There’s an old saying popular among those who have been in the mortgage industry for a while. When applying for your first mortgage, how do you stand?
Answer: you don’t, you kneel.
This refers back to the days when owning your own home was not broadly considered a right, but a hard-won aspiration. First-time buyers scrimped and saved and went to their local community building society manager to ask for a mortgage.
I was reminded of this recently, following a report from the Building Societies Association, that highlighted just how much the mortgage market has changed since then.
It focused largely on the need for more flexibility on lending to those in retirement, but the research also laid out a future where first-time buyers would not be taking their first step up onto the property ladder until their late 30s or, more likely, early 40s. This future, they argued, is not too distant. This looks like it could be the reality facing would-be homeowners in just 13 years from now.
Separate research was also published this month by Legal & General, suggesting that the so-called Bank of Mum and Dad is set to be the UK’s ninth biggest mortgage lender by the end of this year – lending somewhere in the region of £6.5bn in 2017.
These studies reiterate what brokers know all too well – after decades of it getting easier to get a mortgage, it now takes more commitment, bigger deposits and better credit records than ever before to realise the dream of homeownership.
I think there is a tendency however to focus on the hardship involved, with this making for ‘better’ headlines in the national press. The reality is that getting on the housing ladder is still possible for a wide swathe of younger hopefuls.
1. Bank of Mum and Dad
This one is a bit of a misnomer – parents aren’t a bank and more often than not, they’re not lending via a mortgage to children. The vast majority of so-called Bank of Mum and Dad ‘lending’ is actually made up of gifted deposits. We see a good chunk of first-time buyer applications where parents or grandparents have given the applicant some or all of their deposit. This may be out of their own savings but not every family is so fortunate – or liquid – as to have several thousand pounds lying around.
This is where second charges are worth their weight – particularly if parents are reluctant to give up incredibly low lifetime tracker rates got before the financial crisis. Second charge rates have dropped significantly over the past two years, as have fees. For smaller capital raises, they are a viable and often competitive alternative option to a remortgage and allow parents and grandparents to give children a much needed helping hand into property ownership.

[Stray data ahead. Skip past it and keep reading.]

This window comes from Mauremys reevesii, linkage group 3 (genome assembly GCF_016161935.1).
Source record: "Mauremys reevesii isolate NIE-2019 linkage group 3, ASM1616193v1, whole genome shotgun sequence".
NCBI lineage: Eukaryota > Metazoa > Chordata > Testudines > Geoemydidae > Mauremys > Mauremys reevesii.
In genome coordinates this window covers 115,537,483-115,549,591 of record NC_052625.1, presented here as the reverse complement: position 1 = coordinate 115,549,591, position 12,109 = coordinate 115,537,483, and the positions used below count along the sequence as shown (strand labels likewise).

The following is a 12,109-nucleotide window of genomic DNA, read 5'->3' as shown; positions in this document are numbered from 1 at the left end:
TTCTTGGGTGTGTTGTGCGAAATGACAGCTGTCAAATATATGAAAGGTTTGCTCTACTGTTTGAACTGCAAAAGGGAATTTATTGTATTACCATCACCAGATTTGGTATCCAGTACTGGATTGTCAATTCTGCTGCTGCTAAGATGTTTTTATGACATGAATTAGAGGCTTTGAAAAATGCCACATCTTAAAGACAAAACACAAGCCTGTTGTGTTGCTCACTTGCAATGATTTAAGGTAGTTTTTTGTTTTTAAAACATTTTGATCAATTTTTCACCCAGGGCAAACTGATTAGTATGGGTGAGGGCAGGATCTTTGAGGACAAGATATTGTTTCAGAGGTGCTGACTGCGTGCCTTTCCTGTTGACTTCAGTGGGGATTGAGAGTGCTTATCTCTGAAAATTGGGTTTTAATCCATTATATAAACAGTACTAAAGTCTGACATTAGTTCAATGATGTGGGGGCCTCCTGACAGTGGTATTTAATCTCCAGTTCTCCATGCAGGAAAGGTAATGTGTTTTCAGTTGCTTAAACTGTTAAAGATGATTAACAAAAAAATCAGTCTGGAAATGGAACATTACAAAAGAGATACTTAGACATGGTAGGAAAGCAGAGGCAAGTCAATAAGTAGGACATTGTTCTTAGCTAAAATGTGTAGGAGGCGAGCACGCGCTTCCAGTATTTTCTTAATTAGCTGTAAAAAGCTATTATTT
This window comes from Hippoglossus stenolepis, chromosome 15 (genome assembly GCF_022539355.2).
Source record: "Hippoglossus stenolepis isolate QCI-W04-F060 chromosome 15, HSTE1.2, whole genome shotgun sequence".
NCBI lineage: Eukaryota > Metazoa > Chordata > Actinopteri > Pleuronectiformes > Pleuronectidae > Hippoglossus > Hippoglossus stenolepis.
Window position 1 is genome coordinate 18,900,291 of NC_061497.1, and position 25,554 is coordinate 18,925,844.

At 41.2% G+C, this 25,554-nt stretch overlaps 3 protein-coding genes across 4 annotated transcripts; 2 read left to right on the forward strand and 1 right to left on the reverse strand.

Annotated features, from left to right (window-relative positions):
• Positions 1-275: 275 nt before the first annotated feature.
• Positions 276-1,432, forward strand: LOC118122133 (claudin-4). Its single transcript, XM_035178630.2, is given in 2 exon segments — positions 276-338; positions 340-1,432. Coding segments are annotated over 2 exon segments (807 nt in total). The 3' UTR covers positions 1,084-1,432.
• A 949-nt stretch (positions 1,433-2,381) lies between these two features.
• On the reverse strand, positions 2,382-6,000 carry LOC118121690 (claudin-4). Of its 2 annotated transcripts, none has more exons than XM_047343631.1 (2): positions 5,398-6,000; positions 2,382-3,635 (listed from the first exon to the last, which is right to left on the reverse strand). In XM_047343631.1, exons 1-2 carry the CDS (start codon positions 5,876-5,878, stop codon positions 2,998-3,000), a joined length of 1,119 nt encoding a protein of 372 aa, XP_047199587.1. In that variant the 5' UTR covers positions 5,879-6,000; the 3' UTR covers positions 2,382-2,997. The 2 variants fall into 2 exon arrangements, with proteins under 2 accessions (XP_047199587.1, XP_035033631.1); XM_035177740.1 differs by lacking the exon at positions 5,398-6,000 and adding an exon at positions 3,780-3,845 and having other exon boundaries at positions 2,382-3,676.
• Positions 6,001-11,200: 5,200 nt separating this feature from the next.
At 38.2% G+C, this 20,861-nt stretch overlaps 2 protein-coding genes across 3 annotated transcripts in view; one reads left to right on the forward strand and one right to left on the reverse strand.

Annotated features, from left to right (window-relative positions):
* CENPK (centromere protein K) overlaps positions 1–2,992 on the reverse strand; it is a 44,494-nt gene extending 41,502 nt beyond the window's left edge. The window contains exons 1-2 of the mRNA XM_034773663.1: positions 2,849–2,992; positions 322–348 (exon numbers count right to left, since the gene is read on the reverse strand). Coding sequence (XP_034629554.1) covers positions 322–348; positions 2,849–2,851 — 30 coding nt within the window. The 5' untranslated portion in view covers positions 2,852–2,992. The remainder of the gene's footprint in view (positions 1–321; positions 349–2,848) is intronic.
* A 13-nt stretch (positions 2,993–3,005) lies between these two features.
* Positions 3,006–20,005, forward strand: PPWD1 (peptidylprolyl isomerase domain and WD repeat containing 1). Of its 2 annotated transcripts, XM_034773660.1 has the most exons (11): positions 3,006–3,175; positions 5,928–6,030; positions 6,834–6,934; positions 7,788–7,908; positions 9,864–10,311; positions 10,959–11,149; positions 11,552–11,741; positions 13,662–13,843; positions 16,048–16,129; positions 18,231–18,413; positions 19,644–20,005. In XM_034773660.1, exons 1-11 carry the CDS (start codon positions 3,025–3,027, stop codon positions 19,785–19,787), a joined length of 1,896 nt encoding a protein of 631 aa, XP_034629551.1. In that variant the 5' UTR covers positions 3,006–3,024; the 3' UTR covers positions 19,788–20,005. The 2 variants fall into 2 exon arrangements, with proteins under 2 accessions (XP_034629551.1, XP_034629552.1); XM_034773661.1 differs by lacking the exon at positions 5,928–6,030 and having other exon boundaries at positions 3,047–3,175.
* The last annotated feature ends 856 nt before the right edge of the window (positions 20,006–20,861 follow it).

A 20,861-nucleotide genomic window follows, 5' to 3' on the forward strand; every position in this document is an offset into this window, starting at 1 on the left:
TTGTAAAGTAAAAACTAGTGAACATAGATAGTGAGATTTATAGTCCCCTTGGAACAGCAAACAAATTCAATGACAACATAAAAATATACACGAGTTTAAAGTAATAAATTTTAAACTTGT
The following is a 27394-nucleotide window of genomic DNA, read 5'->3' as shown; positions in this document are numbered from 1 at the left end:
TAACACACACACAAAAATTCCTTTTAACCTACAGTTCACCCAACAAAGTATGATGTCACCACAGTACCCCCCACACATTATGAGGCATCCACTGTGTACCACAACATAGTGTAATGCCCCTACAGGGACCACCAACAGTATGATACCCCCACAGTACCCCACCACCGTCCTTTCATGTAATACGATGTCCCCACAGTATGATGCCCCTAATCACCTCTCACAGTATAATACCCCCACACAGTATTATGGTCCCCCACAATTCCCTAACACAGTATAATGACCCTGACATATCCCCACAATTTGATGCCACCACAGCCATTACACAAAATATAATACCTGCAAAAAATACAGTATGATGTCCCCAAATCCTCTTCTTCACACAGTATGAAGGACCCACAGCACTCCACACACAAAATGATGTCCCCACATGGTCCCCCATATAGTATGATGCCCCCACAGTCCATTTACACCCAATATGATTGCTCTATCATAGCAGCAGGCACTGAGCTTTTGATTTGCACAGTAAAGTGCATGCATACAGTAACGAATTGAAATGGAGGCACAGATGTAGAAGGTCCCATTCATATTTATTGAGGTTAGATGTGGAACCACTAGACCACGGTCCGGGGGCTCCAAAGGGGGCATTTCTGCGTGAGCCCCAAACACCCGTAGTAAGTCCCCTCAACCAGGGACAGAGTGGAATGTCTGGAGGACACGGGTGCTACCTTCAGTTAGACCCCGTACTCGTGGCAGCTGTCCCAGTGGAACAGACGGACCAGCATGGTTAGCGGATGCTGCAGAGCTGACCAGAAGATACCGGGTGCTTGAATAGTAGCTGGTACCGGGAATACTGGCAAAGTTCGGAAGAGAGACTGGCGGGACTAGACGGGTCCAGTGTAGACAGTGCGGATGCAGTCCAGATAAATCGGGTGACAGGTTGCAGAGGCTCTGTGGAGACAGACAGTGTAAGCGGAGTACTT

2. Help to Buy
The Government’s Help to Buy equity loan scheme is still in full operation – and will continue to be until at least 2020 - with thousands of hopeful buyers given the step up they need to realise their homeownership aspirations. The latest figures show that more than 259,000 people have bought a home using a Help to Buy scheme. Yet these loans still seem to be viewed as slightly second class to the traditional mortgage with many brokers who don’t specialise in them.
At Precise, we think Help to Buy is a critical part of the mortgage market and should be part of every broker’s arsenal to help first-time buyers. The scheme is available to buyers on new build properties and with the help of a five-year interest-free 20 per cent equity loan from the Government (40 per cent in London), borrowers with a 5 per cent deposit can benefit from the rock bottom mortgage rates reserved for those taking a 75 per cent loan-to-value mortgage. The high street lenders have a range of deals, but for borrowers with a less than perfect credit score, there are also options.
These are just two tools in a broker’s kit to help first-time buyers, yet both second charge and Help to Buy are still seen as specialist areas. But with house prices higher than ever, wage growth still under pressure and the spectre of inflation becoming less spectral every month, the financial reality facing first-time buyers is very different from that faced by first-timers even just over a decade ago.
Brokers have always helped first-time buyers make their dreams of owning a home a reality. Despite the tougher economic environment, this is still within their grasp – it just takes a little more imagination to get the finance sorted, something brokers have always proven good at.